Time was -- and not long ago -- that news from the nation's schools was nearly all bad: falling scores, unruly students assaulting teachers, unions thwarting reforms, bureaucrats weaving ever more red tape.
Lately one report after another suggests that common sense is returning to education. Some examples:
• Last week at my alma mater, the University of California, Berkeley, the chancellor apologized profusely in public for a "failure of oversight" in the case of a graduate student in the English department who planned to teach a fall course on "The Politics and Poetics of the Palestinian Resistance" He had appended this warning to the class description, "Conservative thinkers are encouraged to seek another section."
The student-teacher, one Snehal Shingavi, is a leader in an organization calling itself Students for Justice in Palestine, which recently occupied an academic building on campus.
Once the news of Shingavi's "warning" became public, there was a coast-to-coast outcry. Chancellor Robert Berdahl's response was quick and clear: "It is imperative that our classrooms be free of indoctrination -- indoctrination is not education," he said. Cal has come a long way from the Sixties when "free speech" meant you were free to express yourself so long as you mouthed the Marxist pieties of the day. Apparently, Mr. Shingavi won't be teaching his propaganda course.
• In Saratoga Springs, New York, five-year-old Kayla Broadus committed the heinous crime of saying grace before downing her snack-time cupcake and milk. She even joined hands with the children on either side of her. Alert teacher Lori Maragno hushed Kayla when the little girl said, "God is good. God is great. Thank you, God, for my food." The teacher had nipped this incipient establishment of religion in the nick of time. Lest any other toddler try such tricks, the school board issued a press release to the effect that children are prohibited from praying aloud in school.
Kayla's mother did not roll over. She sued the school board, with the help of the tenacious religious-freedom-rights organization, the Rutherford Institute. The school board had not bargained on dealing with a nest of hornets which, figuratively, it got when Rutherford signed on. It is now talking about an out-of-court settlement. Dominus vobiscum, Rutherford and Mrs. Broadus, and pace, school board.
• As any employer whose business requires writing can attest, the nation is dealing with a generation loaded with people who cannot spell or parse a sentence. It's not that young people going into the work force are stupid. Rather, most were taught reading by a method that ignores spelling and grammar. It is called "Whole Language." In the early stages, this method sought to engage children's interests by putting words into simple stories. It was supposed to draw out their "creativity" and make learning a "joyous" experience. How did it work?
California, which has the nation's largest public school system, was by the mid-Nineties close to the bottom for reading scores. Fifty-six percent of the kids were reading below a basic level, according to state Board of Education member Marion Joseph. Children whose parents were college-educated didn't fare much better than the student universe: 49 percent of them were reading below par. "It's not about poverty or class or race," says Ms. Joseph. "It's about curriculum."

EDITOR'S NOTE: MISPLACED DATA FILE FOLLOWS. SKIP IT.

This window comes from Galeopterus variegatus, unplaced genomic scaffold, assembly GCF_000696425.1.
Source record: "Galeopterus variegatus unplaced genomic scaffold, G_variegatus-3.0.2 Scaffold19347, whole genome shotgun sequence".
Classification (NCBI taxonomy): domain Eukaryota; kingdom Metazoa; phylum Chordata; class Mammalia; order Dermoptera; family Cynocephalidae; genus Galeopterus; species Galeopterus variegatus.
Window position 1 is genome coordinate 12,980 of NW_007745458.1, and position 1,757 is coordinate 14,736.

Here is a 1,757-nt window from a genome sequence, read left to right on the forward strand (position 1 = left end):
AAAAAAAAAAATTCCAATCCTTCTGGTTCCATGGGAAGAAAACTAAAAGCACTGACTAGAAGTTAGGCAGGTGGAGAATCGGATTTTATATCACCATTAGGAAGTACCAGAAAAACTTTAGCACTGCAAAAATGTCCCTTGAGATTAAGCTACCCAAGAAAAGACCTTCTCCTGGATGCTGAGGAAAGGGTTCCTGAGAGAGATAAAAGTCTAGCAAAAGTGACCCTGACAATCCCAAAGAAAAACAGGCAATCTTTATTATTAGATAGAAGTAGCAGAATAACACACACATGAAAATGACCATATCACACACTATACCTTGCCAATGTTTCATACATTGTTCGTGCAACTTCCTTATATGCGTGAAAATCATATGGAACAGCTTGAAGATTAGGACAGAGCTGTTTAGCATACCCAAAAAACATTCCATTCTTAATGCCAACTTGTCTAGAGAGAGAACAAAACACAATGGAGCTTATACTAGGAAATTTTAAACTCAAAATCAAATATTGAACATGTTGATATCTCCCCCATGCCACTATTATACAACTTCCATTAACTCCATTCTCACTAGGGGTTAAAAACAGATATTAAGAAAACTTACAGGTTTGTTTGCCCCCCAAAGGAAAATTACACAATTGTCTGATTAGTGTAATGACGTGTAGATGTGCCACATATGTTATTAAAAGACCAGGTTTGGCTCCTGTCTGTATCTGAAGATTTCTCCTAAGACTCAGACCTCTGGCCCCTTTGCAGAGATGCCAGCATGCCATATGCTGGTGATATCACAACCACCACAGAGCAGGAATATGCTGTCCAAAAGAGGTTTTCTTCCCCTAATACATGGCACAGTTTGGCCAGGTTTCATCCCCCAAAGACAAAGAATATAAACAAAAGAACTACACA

What California is doing about this is bringing Phonics back into the classroom. Beginning in September, it will offer two curricula which emphasize phonetic skills, involving the systematic sounding out of vowels and consonants and their interaction. While this may be neither joyous nor free-wheelingly creative, it gets results. Two years ago in Los Angeles, schools with the poorest reading scores were ordered to adopt the phonics method of teaching reading in the first two grades. First-grade scores went from the 42nd percentile nationally up to the 56th; second-grade scores went from 32nd to 37th.
Meanwhile, across the continent in Gaithersburg, Maryland, high school English teacher Robyn Jackson is introducing her students to diagramming sentences. This process, nearly universal through the Sixties, places the subject (noun) and predicate (verb) of a sentence on a horizontal line, with various modifying words slanting off. It helps the student visualize the components of a sentence. Its objective is clarity in writing. Nearly a century ago, journalist Ambrose Beirce declared, "Good writing is clear thinking made visible."
The National Council of Teachers of English decided, back in the Seventies, that sentence diagramming should go the way of the dodo bird. It was infatuated with the Whole Language approach to teaching reading, and grammar stood in the way. According to New York University scholar Diane Ravitch, the idea was to "let less motivated students express their thoughts on topics that interested them, such as skate boarding...and not discourage them by correcting their spelling and grammar until they had gained confidence in their ability to put words on paper."
If the teacher had to teach one student this way, she had to teach all. Hence, the dumbing down of reading, spelling, and grammar across the nation.
Ms. Jackson -- and a growing number of other teachers -- are digging out old grammar books in order to teaching diagramming. Some of their students like it; some don't; but all of them are learning how the language is put together.
Peter Hannaford's column appears every Monday.
Share this Article
Like this Article
Print this ArticlePrint Article